This is really not brain surgery—all they have to say is, “I'm sorry” or “I loved him too” or “I'm here for you” but do they stop there? Oh no. They always have to offer words of advice and even though they may not realize the effect it has on grieving parents, they come off sounding totally callous. When people said to me, “He's in a better place,” or “In time you won't feel so sad anymore,” I seriously wanted to scream at them. They hadn't lost a child. They hadn't lived through the hell that Ed and I did. They had no idea what we were going through, so how could they know what it was like? How did they know how long we would need to heal? But the worst, the very worst, was the people who actually had the nerve to say, “Well, at least you still have Jeremy,” or “You're still young, you'll have more children.” I seriously wanted to hit them in the mouth.60
Ingrid Doyle, a woman from Ireland, lost her seven-month-old daughter to SIDS, and she, too, suffered because of people's reactions to the news of her baby's death. But in her case, it was because people avoided her. “Lots of people came to Hannah's funeral,” she says. “There was an outpouring of grief. However, afterwards people found it hard to talk to us. Some would cross the street to avoid us. I know they felt uncomfortable, but all we wanted them to do was ask how we were and if we needed to talk, we would have let them know.”61
A Mother's Sadness
When parents lose a baby to SIDS, it is devastating for them. They all handle their grief in different ways. Often they reach out to others, as was the case with Jennifer Hernandez of Vallejo, California, who posted the following about her son's death on the Silent Grief Web site:
Well I am really not good at things like this, but I am hoping this will make me feel better before I lose it… . I lost my son William on March 8, 2002. He was only 3 months and 18 days old… . I can't even find the words to express the hurt and pain I feel about Williams death. It had been just me and William from day one… . He was my sunshine. Just waking up to him every morning and seeing his smile made my day. Just having him in my life made me happy. I will never understand why? I tell myself every day he is in a much better place… . How am I [supposed] to go on and move forward when I feel like I just want to stay in bed with the blankets over my head? I don't go anywhere and I don't want to be around anyone. Even going to the cemetery to visit his grave is a task for me anymore, when I used to look forward to going. I know someone feels the same way I do. I am just rambling on and on. I guess I just need some support from others who know and feel my pain. Help?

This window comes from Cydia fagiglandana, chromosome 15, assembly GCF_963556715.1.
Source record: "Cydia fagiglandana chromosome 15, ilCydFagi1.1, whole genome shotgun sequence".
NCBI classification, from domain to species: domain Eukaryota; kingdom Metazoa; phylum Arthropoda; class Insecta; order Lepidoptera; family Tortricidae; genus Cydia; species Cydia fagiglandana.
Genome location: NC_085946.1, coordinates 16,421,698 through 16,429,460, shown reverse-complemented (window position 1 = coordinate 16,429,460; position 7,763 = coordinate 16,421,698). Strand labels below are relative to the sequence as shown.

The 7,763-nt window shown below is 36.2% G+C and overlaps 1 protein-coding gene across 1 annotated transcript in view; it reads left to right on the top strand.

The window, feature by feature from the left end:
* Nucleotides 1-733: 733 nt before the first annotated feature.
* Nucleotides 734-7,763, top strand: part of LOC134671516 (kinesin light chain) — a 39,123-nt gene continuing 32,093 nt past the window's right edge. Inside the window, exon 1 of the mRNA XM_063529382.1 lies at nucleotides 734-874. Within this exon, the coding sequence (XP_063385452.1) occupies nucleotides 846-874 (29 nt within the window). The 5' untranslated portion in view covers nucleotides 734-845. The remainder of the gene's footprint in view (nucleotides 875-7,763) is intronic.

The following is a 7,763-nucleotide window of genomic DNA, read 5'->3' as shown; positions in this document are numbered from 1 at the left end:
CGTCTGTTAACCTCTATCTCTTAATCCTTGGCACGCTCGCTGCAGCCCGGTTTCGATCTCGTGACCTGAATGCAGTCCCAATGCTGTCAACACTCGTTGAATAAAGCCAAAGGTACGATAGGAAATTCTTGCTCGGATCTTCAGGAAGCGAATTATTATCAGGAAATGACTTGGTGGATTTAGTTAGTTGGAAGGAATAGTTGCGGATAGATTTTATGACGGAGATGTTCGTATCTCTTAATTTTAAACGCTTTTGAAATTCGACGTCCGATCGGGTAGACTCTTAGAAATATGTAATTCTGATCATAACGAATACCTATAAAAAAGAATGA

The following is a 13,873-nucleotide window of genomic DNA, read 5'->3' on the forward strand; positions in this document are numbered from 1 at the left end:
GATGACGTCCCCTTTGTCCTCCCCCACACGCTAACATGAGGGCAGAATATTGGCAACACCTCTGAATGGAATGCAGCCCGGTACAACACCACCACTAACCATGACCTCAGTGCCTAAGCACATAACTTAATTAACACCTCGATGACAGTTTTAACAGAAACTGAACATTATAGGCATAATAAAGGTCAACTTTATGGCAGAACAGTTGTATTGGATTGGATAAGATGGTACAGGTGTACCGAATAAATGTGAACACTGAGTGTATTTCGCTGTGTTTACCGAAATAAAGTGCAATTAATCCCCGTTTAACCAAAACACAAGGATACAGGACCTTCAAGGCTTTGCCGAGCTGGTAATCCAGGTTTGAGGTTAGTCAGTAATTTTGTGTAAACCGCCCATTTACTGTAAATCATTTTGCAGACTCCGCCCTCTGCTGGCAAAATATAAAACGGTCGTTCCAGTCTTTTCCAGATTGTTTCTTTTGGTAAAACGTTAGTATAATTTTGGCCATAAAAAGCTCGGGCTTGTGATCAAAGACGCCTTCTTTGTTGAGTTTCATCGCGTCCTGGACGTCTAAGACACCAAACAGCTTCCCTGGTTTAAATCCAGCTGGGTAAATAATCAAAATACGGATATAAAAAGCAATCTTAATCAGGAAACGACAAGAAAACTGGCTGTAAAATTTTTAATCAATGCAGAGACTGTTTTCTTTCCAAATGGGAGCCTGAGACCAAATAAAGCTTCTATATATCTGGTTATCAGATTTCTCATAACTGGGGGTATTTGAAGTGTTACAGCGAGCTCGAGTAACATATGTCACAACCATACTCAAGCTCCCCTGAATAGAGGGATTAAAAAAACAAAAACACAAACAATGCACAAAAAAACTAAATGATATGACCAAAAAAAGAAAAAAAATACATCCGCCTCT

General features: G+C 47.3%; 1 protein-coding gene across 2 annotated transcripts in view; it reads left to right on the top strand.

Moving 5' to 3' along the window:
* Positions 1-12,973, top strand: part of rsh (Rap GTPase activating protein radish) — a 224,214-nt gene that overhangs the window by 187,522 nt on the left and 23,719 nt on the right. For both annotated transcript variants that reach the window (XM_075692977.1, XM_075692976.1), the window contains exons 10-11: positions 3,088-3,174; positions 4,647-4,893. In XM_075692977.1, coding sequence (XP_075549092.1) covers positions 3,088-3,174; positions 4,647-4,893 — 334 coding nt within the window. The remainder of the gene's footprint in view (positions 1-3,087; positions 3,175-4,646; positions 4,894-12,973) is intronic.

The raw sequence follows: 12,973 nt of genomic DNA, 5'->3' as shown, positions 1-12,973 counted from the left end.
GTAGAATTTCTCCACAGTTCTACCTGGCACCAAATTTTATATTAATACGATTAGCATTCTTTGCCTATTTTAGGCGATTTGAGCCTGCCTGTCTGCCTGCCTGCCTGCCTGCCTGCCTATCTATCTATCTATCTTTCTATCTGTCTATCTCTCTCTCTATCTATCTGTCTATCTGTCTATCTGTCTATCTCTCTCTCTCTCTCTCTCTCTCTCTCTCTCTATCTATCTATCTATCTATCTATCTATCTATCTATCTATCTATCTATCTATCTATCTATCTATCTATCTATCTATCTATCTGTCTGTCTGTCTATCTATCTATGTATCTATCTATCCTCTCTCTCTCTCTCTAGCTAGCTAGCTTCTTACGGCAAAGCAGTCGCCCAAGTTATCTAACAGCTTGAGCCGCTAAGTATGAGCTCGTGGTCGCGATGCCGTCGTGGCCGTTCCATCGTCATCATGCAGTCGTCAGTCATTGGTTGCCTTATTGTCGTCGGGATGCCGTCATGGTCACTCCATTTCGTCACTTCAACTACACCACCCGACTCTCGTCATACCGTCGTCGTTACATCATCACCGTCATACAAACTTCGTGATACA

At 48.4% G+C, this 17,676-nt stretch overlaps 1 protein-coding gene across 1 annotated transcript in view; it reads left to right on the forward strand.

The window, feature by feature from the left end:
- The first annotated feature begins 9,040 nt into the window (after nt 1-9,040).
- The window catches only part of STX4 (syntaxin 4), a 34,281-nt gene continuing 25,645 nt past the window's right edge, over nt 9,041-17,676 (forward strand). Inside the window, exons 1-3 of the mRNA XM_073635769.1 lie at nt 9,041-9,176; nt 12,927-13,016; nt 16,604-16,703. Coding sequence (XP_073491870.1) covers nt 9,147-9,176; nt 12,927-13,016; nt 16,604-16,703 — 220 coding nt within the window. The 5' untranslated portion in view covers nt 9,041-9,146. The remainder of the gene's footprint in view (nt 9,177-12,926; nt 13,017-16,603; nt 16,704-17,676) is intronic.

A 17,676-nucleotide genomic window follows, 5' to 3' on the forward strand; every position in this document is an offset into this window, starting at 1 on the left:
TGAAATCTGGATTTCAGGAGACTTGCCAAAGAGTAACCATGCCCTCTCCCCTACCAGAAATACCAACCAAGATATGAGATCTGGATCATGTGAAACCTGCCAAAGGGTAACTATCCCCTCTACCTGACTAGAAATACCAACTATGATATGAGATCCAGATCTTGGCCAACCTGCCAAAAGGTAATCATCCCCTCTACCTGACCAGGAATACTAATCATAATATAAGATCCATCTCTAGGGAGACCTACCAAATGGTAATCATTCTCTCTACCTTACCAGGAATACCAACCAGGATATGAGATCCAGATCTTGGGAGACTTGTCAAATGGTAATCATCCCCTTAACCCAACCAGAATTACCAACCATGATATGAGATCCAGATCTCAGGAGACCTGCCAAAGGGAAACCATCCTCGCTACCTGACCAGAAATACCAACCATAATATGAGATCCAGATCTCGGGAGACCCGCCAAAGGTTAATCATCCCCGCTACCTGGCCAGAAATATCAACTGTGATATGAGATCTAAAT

Jennifer Hernandez, “My William,” Silent Grief, December 13, 2002. www.silentgrief.com/share/index.cgi?view_records=1&Category=SIDS+Loss&ID=580.
In addition to the grief people feel after losing a baby to SIDS, many suffer from extreme feelings of guilt. They begin to question everything they did, thinking that they were somehow responsible for their child's death. After Michael Bissonnette's son died from SIDS on Thanksgiving Day in 2005, he blamed himself for the baby's death. “I blamed myself a lot,” he says, “because I was the one to lay him down. I was the one to feed him. Did I burp him enough? Should I have kept him up? I think ‘should ofs’ haunted me for a while afterward. Family and
friends helped comfort me when I made those comments and could say, ‘there's nothing you could have done.’”62
The National SIDS Resource Center says that Bissonnette's reaction is common among people who have lost children to SIDS. “SIDS parents also are very often plagued by ‘if only's’ that they are never able to resolve,” the organization writes. “They mentally replay such thoughts as: ‘If only I hadn't put the child down for a nap when I did.’ ‘If only I had checked on the baby sooner.’ ‘If only I had not returned to work so soon.’ ‘If only I had taken the baby to the doctor with that slight cold.'”63 For these parents, it is little consolation that SIDS was diagnosed because it leaves so many questions unanswered. It is impossible for them to understand what caused their child's death because by its very definition, SIDS means there was no cause. Another problem is that many people do not know very much about SIDS or even know what it is. When SIDS unexpectedly claims the life of a baby, family members, friends, coworkers, and neighbors may be suspicious of the parents. This is especially true because SIDS strikes seemingly healthy babies with no warning. Being suspected of harming their child compounds the grief that parents are already suffering.